inking issues: at the border

When using a nib, it is very common to release pressure as you near a border, whether that be a panel border (as shown below) or the contour of a shape. You do this because you are approaching the end of your line and you don’t want it to cross over the conscribed edge. But, as my old track coach used to say, this is giving up before the finish line. The result is that your line tapers off as it gets close to the border.

Not only does this weaken the line, it also hurts the sense of depth, since it looks as if the border influences the line instead of just being a neutral frame. If you look at the second line below, it looks more clearly like it continues behind the panel border.

This is something I heard Jeff Smith talk about at the SPX in 2013. He said that many artists let background lines taper off as they approach the border lines of the foreground figures. The working assumption is that things in the background are not as dark, so the lines should be thinner. But Smith pointed out that this hurts the sense of depth. It weakens the interaction between the foreground and background lines. I am a slow learner and knee-jerk contrarian, so it took me years to come around and realize that he was right.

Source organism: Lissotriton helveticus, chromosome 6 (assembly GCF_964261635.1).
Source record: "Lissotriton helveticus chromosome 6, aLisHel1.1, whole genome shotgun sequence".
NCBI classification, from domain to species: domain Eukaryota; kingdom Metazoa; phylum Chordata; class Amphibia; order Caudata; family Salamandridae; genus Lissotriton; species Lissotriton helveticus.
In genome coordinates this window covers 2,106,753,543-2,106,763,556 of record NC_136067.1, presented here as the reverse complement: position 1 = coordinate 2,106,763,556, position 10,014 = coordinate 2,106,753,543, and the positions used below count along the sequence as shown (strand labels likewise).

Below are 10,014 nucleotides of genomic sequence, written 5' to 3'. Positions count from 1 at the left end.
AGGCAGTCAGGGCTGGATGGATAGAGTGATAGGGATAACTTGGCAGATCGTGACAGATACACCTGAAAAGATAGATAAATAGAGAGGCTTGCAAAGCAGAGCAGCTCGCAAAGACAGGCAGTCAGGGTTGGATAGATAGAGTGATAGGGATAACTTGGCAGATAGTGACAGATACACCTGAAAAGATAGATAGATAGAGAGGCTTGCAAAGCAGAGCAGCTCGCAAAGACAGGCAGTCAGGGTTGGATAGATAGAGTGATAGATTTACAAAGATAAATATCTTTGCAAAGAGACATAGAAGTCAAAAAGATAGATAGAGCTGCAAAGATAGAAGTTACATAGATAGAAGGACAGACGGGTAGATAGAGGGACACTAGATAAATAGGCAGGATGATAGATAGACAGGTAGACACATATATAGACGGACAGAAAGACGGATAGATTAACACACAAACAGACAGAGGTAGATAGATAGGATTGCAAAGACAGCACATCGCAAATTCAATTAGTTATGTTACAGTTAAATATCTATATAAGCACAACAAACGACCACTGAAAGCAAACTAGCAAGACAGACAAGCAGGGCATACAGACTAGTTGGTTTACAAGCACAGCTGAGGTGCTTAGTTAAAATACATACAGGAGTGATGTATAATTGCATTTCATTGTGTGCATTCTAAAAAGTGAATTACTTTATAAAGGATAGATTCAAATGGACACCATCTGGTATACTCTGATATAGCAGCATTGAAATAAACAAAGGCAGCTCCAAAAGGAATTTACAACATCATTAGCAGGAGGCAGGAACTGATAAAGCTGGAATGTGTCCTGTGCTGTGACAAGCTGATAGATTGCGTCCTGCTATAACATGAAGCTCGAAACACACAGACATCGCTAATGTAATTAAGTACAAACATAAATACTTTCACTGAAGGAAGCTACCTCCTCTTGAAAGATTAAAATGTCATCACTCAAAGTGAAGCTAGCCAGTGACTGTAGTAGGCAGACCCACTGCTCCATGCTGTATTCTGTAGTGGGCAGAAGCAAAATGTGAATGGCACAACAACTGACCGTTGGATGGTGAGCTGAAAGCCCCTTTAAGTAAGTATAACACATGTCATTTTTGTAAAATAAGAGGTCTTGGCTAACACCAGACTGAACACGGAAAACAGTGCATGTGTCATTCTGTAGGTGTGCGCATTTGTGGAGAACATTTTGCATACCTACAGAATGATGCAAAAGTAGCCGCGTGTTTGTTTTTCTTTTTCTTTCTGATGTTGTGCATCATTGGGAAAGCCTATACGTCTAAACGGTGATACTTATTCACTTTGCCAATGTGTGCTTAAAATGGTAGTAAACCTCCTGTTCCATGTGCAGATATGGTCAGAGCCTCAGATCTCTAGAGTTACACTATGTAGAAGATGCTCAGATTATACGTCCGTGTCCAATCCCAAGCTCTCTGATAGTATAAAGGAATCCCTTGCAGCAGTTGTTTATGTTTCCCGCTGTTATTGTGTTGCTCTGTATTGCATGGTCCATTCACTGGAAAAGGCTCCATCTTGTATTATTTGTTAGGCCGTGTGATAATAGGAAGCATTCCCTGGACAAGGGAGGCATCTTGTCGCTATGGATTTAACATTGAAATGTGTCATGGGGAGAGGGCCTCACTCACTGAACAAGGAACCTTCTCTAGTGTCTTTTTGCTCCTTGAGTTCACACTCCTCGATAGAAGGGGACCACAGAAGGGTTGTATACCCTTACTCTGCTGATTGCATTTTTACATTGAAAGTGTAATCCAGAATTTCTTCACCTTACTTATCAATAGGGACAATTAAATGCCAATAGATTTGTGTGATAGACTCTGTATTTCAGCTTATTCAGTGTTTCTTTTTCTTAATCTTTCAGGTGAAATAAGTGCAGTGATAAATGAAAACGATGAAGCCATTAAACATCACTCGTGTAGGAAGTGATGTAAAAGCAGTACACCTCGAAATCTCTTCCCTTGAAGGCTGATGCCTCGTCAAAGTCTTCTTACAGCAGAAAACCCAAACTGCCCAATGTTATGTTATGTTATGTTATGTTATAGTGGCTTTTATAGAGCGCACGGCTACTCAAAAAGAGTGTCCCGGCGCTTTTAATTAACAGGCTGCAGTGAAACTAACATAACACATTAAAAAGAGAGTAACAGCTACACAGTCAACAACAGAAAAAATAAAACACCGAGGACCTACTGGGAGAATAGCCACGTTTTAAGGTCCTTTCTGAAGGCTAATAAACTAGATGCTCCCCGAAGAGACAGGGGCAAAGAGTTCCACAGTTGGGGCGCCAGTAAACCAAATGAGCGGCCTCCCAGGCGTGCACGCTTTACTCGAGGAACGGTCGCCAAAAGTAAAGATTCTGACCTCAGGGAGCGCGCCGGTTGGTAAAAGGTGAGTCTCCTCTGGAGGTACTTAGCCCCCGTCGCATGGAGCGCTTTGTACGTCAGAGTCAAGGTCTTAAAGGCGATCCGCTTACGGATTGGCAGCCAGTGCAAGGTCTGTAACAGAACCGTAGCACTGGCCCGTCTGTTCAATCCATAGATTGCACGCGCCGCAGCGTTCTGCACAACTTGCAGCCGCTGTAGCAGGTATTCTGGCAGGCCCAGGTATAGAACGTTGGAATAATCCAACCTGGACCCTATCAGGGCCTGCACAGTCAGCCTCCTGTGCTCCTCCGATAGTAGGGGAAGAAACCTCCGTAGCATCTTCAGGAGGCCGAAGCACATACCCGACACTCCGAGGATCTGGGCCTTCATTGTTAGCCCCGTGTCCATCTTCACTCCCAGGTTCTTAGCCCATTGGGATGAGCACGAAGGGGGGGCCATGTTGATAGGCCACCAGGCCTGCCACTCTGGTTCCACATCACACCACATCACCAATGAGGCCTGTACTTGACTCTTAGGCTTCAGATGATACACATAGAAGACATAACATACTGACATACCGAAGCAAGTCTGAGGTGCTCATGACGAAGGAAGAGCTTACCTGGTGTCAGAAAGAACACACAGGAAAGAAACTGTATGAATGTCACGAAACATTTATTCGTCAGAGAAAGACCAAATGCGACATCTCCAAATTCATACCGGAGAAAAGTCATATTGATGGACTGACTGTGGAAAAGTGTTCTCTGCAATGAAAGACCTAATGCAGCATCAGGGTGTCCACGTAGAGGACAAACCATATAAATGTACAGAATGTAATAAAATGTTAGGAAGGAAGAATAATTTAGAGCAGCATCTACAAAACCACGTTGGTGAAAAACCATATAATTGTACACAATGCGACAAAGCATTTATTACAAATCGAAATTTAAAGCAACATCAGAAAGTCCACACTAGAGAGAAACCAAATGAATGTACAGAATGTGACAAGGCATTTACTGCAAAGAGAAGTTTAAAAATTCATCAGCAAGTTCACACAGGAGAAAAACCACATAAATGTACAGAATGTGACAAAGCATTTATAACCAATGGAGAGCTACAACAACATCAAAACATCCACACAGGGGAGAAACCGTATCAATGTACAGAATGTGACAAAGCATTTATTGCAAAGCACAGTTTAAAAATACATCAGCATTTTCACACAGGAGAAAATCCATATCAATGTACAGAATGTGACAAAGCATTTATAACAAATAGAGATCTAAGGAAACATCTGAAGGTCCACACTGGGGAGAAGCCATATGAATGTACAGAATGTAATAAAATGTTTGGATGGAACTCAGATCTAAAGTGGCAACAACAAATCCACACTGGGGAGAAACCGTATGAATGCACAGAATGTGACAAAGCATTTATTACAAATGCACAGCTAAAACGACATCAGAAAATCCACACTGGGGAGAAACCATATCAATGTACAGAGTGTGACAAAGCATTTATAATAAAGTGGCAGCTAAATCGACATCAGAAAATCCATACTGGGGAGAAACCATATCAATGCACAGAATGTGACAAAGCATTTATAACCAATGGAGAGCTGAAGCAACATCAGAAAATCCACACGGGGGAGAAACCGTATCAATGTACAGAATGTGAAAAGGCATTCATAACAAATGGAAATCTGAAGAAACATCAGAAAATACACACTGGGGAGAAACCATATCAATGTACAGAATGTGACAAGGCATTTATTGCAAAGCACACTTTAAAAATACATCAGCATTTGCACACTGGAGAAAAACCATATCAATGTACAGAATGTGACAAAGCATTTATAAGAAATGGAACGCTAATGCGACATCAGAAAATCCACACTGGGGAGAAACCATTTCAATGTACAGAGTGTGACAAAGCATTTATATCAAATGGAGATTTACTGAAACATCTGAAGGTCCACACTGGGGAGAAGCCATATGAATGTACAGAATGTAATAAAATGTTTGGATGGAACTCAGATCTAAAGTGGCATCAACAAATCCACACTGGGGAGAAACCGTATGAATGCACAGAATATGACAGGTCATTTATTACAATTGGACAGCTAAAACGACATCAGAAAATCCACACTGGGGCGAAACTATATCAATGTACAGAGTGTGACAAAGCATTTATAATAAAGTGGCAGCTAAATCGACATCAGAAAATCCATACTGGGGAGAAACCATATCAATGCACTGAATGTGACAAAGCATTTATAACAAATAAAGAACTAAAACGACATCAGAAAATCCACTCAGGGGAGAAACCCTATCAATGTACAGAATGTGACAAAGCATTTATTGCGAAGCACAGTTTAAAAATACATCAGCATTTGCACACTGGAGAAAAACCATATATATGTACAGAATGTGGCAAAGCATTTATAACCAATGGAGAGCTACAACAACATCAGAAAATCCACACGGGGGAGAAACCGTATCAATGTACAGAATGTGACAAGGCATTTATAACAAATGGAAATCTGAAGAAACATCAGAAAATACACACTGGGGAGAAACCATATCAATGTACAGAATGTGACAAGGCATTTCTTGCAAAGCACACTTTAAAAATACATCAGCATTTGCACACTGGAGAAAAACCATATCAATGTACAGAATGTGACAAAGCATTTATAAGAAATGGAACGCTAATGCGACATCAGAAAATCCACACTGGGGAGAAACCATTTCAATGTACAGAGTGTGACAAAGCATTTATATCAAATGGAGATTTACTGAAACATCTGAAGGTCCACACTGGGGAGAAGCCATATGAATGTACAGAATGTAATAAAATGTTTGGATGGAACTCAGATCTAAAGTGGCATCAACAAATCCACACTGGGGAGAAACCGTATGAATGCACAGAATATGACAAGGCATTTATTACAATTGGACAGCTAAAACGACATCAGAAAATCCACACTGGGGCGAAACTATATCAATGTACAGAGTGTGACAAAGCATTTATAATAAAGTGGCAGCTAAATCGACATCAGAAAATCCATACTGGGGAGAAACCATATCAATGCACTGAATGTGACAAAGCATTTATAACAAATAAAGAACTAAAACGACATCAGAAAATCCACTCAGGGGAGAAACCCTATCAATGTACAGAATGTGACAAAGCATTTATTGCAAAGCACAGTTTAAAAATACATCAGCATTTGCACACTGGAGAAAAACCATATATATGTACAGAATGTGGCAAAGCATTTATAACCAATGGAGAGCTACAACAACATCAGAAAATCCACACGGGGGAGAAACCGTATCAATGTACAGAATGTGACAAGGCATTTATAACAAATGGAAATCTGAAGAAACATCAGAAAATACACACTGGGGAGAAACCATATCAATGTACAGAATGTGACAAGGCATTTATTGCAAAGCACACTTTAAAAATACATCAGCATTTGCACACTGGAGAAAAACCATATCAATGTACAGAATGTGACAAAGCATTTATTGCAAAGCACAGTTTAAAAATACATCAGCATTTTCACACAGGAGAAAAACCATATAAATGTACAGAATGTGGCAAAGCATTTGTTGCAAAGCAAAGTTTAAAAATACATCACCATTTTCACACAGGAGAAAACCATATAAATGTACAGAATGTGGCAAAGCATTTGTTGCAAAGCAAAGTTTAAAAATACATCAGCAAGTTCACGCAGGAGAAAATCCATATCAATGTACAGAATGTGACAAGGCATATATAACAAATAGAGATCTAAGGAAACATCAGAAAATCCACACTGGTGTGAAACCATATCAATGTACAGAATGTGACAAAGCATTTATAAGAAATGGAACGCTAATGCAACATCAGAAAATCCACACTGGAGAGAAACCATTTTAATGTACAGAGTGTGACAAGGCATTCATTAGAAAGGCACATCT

So if you notice this, an easy fix is just to go back in and thicken up your line. I recommend doing this when the ink is dry, because wet ink in wet ink can blob up and ruin your line.

This problem is very common with freehand hatching. If you are moving quickly, you don’t want to accidentally go over the border, so you stop your hand with space to spare. The result is a white halo between your hatching and the border.

So either go more slowly and carefully with your hatching, or, as below, go back in when the ink as dry and fill in the white space. I find it helps to start your hatch lines from the border itself.

Of course, no rules are absolute in art. There are times when you may want to end your lines or hatching before a border. For instance, when the border inscribes a completely black shape. If you hatch against the edge of a black shape, things can get muddy and difficult to read. Also, you may want to leave unhatched areas to create lighting effects. For me, the guiding principle in any decision is clarity of communication.

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